Foreign affairs

Perspectives | Remembering and misremembering Whitlam’s PRC policy

December

Perspectives is UTS:ACRI's commentary series, featuring a piece on a topical subject in the Australia-China relationship from an invited expert contributor. 

By James Curran

Will China seek to exploit its rare-earth dominance?

December

By Marina Zhang

Note: This article appeared in The National Interest on November 26 2022.

50 years of Australia-China relations: Views from the envoys | WEBINAR

December

Gough Whitlam’s Labor government established formal relations with the People’s Republic of China (PRC) in December 1972. To reflect on how relations have fared in the 50 years since this historic event, and where they may be heading, the Australia-China Relations Institute at the University of Technology Sydney (UTS:ACRI) will welcome current and former ambassadors from both nations to mark the occasion:

- His Excellency Mr Graham Fletcher, Ambassador of Australia to the People’s Republic of China


Event Information
Date
December
Time
12:11 PM
Venue

The mending Australia-China relationship: Powered by lithium?

December

By Corey Lee Bell, Elena Collinson and Xunpeng Shi

Note: This article appeared in The Diplomat on November 18 2022.

Australia-China monthly wrap-up: October 2022

December

Albanese-Xi meeting won’t resolve Australia’s grievances overnight. But it is a real step forward

December

By James Laurenceson

Note: This article appeared in The Conversation on November 15 2022. 

There were smiles all round as the Australian and Chinese leaders met formally for the first time in more than six years.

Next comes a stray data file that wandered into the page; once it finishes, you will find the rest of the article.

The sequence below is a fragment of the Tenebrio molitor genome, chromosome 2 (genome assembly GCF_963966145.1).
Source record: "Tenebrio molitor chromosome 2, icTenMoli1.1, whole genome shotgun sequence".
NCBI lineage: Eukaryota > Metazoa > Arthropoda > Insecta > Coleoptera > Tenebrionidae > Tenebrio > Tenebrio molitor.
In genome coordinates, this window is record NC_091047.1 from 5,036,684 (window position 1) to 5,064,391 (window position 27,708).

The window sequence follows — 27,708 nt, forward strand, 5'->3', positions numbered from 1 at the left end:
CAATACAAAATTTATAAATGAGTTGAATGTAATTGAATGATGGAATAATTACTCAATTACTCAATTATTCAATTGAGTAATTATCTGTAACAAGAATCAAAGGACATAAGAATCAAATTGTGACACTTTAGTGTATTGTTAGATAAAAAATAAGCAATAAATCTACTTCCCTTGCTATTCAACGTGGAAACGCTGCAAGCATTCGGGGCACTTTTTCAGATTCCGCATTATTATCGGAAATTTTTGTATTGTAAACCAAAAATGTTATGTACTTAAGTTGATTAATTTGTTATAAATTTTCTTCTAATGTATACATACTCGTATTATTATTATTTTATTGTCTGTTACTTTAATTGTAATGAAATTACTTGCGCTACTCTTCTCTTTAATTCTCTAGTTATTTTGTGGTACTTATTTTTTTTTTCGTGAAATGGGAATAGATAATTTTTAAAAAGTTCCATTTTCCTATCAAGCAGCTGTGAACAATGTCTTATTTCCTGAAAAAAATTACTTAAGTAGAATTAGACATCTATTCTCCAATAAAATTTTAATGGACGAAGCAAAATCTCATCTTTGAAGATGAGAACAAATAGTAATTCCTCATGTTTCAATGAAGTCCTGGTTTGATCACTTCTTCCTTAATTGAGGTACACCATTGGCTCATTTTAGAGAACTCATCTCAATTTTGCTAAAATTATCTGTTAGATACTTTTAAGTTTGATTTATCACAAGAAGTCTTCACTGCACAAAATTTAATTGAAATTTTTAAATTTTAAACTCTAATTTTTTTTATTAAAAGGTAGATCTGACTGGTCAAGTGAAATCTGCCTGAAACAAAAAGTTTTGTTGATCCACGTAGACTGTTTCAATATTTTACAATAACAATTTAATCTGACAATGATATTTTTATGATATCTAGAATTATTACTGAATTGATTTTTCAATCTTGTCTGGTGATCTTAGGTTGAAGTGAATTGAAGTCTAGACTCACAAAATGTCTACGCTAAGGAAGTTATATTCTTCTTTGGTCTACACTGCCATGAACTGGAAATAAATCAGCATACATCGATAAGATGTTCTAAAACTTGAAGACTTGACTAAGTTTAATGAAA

How Albanese came to terms with China

December

By Elena Collinson and James Curran

Note: This article appeared in The Australian Financial Review on November 15 2022.

The evolution of Albanese: how his foreign policy ideas have changed

December

By James Curran and Elena Collinson 

Note: This article appeared in The Australian Financial Review on November 14 2022.

China-Russia cooperation in advanced technologies: The future global balance of power and the limits of 'unlimited' partnership

December

Executive Summary

Advanced technologies are a key factor in the evolving international balance of power. The United States-allied group of states, including Australia, are still generally technology leaders. But the People’s Republic of China (PRC) is making major gains in some fields, spurred by growing pressure on its access to foreign technologies. What impacts might the PRC’s cooperation with Russia have on this equation?

This report provides an overview of Sino-Russian collaboration across four broad fields:

Has Australia found the right answer to Chinese aggression?

December

By Elena Collinson and James Curran

Note: This article appeared in The National Interest on October 22 2022.